“After graduating from high school, Bill attended SMU for five years — going to France for one semester to study French. He graduated with a bachelor of arts and masters degree in liberal arts, English and French.
“He did his practice teaching at his own high school [W. T. White High School in Dallas, Texas], teaching French. After graduation he was hired as a permanent teacher at his high school. There, with two other teachers, he created a new course called ‘The American Experience’ — a two-hour course that included a combination of English, history, art, music and architecture. His extra activities including coaching a wrestling team and teaching stagecraft. After three years he received the outstanding teacher award.
“After 10 years of teaching — when he chose to announce to the world that he was gay — no teaching job was then available. At this time he and his partner, Terry Tebedo, started an antique/junk store on Cedar Springs called Crossroads Market. He also became very interested in human rights, ending up as president of the Dallas Gay Alliance and then the Texas Human Rights Foundation.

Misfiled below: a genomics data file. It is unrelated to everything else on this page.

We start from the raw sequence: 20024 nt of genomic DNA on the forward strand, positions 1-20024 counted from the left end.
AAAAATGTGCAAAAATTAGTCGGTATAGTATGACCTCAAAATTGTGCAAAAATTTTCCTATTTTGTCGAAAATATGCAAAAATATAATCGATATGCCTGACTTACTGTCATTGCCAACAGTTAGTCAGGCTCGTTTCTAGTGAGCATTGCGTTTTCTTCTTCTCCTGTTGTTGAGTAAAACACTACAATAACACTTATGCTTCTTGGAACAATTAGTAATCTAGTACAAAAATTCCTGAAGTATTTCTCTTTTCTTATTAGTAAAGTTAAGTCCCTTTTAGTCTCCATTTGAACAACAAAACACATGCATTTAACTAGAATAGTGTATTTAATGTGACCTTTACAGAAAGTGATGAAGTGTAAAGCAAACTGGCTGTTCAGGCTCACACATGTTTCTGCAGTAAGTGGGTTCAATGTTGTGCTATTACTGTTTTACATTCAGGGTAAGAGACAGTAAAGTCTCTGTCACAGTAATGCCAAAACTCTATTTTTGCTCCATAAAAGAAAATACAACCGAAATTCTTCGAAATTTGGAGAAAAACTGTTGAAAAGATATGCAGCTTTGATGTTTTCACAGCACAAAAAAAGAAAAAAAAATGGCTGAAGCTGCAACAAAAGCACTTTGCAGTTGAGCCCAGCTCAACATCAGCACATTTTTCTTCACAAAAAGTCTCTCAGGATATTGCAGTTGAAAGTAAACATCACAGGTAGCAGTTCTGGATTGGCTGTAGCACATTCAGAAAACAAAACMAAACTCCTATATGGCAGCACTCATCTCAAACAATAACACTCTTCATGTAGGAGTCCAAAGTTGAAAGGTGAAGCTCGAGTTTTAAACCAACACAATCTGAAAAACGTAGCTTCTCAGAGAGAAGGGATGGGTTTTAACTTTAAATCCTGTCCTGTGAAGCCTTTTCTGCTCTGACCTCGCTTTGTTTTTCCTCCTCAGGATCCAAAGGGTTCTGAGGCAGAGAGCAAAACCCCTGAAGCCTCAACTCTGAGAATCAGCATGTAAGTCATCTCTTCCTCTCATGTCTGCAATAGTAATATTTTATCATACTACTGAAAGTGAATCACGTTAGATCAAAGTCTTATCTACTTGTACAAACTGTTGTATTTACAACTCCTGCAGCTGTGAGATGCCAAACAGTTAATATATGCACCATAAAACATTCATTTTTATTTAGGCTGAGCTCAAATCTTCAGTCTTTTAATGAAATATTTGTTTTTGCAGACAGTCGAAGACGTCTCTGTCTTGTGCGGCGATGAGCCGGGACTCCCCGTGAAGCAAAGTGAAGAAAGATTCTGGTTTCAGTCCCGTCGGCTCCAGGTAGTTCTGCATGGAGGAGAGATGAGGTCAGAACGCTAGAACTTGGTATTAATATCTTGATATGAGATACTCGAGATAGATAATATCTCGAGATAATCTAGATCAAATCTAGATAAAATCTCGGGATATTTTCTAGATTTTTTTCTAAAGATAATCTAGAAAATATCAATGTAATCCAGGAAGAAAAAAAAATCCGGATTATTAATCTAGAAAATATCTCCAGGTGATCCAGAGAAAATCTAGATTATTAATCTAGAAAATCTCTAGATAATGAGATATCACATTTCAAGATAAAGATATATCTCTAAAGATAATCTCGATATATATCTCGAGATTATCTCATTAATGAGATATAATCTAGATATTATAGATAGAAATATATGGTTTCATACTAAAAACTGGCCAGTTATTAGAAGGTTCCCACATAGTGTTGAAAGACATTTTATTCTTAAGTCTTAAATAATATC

“Since I moved to Houston, my daughter Sheila and I have made two panels for the AIDS quilt. One in memory of Bill’s life, the second in memory of Bill and Terry’s life and their fight for human rights. The quilt has become a powerful tool to bring awareness of AIDS.
“Dallas — though extremely conservative — learned to love my son. After his death a 30-minute tribute to his life was shown on Channel 13.
“I’m a much stronger person because of my son’s life. Never did I dream I could stand before you and talk. Tonight I’m here to continue carrying the torch for human rights and awareness of AIDS. I had a super guy for a son. Thank you for letting me introduce him to you.”